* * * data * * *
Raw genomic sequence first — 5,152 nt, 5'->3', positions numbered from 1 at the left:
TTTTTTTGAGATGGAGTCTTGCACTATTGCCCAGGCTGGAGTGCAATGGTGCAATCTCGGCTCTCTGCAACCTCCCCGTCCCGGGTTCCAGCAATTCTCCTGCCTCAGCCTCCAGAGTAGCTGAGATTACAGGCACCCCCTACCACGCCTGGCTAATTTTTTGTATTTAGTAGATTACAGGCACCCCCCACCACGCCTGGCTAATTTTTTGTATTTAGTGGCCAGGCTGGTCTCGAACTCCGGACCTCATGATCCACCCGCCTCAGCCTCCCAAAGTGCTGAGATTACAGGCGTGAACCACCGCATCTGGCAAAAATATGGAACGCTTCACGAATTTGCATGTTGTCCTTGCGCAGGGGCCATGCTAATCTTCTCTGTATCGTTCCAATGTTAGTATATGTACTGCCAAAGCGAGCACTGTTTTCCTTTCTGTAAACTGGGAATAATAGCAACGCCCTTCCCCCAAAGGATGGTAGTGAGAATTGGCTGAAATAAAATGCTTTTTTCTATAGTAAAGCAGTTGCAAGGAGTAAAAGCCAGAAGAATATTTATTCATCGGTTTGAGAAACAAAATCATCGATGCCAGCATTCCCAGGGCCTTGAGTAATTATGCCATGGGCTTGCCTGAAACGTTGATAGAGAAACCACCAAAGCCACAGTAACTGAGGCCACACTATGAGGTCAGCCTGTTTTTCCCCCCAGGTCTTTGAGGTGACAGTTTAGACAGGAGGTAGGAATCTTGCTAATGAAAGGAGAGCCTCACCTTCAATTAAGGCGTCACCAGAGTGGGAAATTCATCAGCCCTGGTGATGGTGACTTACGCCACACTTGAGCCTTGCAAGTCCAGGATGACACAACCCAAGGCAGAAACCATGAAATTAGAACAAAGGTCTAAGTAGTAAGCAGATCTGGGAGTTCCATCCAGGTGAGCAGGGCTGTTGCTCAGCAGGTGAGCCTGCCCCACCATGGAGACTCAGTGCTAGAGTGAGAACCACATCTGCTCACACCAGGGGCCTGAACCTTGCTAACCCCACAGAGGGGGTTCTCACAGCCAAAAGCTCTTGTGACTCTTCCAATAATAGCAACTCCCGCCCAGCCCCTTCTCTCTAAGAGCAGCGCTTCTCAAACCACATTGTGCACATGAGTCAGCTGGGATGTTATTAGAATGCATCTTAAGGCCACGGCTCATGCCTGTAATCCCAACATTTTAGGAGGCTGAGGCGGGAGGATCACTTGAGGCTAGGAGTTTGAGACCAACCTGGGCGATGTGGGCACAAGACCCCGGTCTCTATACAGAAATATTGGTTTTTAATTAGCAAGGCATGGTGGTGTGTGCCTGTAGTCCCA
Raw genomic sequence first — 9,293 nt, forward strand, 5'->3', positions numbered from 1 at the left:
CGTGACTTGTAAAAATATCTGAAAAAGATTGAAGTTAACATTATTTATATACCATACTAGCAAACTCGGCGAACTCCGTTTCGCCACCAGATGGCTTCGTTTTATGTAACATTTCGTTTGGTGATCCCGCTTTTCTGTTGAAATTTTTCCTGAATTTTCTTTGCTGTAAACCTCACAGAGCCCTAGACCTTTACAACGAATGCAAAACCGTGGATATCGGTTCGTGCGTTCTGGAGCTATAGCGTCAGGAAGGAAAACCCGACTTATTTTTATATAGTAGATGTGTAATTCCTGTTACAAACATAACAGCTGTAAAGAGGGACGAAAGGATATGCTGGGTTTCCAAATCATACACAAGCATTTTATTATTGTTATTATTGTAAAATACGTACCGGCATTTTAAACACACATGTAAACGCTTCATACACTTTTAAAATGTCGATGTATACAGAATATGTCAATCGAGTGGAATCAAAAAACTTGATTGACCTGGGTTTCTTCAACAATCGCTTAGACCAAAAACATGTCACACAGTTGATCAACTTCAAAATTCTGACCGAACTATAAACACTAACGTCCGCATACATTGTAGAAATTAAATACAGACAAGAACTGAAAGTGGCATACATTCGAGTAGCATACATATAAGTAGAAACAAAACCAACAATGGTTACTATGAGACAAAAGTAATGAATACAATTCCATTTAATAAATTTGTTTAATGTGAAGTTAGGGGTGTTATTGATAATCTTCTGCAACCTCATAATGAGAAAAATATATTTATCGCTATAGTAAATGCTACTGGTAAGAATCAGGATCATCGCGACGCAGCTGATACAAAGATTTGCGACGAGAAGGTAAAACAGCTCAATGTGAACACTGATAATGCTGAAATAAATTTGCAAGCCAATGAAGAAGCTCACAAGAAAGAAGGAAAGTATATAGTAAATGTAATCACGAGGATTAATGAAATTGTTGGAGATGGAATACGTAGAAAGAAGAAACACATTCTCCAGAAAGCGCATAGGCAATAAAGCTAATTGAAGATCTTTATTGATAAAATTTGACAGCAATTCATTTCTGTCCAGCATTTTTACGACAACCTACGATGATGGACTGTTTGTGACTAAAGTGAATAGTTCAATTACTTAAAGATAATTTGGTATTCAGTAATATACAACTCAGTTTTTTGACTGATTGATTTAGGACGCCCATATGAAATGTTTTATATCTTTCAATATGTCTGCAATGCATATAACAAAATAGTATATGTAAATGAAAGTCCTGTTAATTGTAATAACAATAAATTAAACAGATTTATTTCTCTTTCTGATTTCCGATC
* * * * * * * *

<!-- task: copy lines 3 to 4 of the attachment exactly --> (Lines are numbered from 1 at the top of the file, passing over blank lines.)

Raw genomic sequence first — 9,293 nt, forward strand, 5'->3', positions numbered from 1 at the left:
CGTGACTTGTAAAAATATCTGAAAAAGATTGAAGTTAACATTATTTATATACCATACTAGCAAACTCGGCGAACTCCGTTTCGCCACCAGATGGCTTCGTTTTATGTAACATTTCGTTTGGTGATCCCGCTTTTCTGTTGAAATTTTTCCTGAATTTTCTTTGCTGTAAACCTCACAGAGCCCTAGACCTTTACAACGAATGCAAAACCGTGGATATCGGTTCGTGCGTTCTGGAGCTATAGCGTCAGGAAGGAAAACCCGACTTATTTTTATATAGTAGATGTGTAATTCCTGTTACAAACATAACAGCTGTAAAGAGGGACGAAAGGATATGCTGGGTTTCCAAATCATACACAAGCATTTTATTATTGTTATTATTGTAAAATACGTACCGGCATTTTAAACACACATGTAAACGCTTCATACACTTTTAAAATGTCGATGTATACAGAATATGTCAATCGAGTGGAATCAAAAAACTTGATTGACCTGGGTTTCTTCAACAATCGCTTAGACCAAAAACATGTCACACAGTTGATCAACTTCAAAATTCTGACCGAACTATAAACACTAACGTCCGCATACATTGTAGAAATTAAATACAGACAAGAACTGAAAGTGGCATACATTCGAGTAGCATACATATAAGTAGAAACAAAACCAACAATGGTTACTATGAGACAAAAGTAATGAATACAATTCCATTTAATAAATTTGTTTAATGTGAAGTTAGGGGTGTTATTGATAATCTTCTGCAACCTCATAATGAGAAAAATATATTTATCGCTATAGTAAATGCTACTGGTAAGAATCAGGATCATCGCGACGCAGCTGATACAAAGATTTGCGACGAGAAGGTAAAACAGCTCAATGTGAACACTGATAATGCTGAAATAAATTTGCAAGCCAATGAAGAAGCTCACAAGAAAGAAGGAAAGTATATAGTAAATGTAATCACGAGGATTAATGAAATTGTTGGAGATGGAATACGTAGAAAGAAGAAACACATTCTCCAGAAAGCGCATAGGCAATAAAGCTAATTGAAGATCTTTATTGATAAAATTTGACAGCAATTCATTTCTGTCCAGCATTTTTACGACAACCTACGATGATGGACTGTTTGTGACTAAAGTGAATAGTTCAATTACTTAAAGATAATTTGGTATTCAGTAATATACAACTCAGTTTTTTGACTGATTGATTTAGGACGCCCATATGAAATGTTTTATATCTTTCAATATGTCTGCAATGCATATAACAAAATAGTATATGTAAATGAAAGTCCTGTTAATTGTAATAACAATAAATTAAACAGATTTATTTCTCTTTCTGATTTCCGATC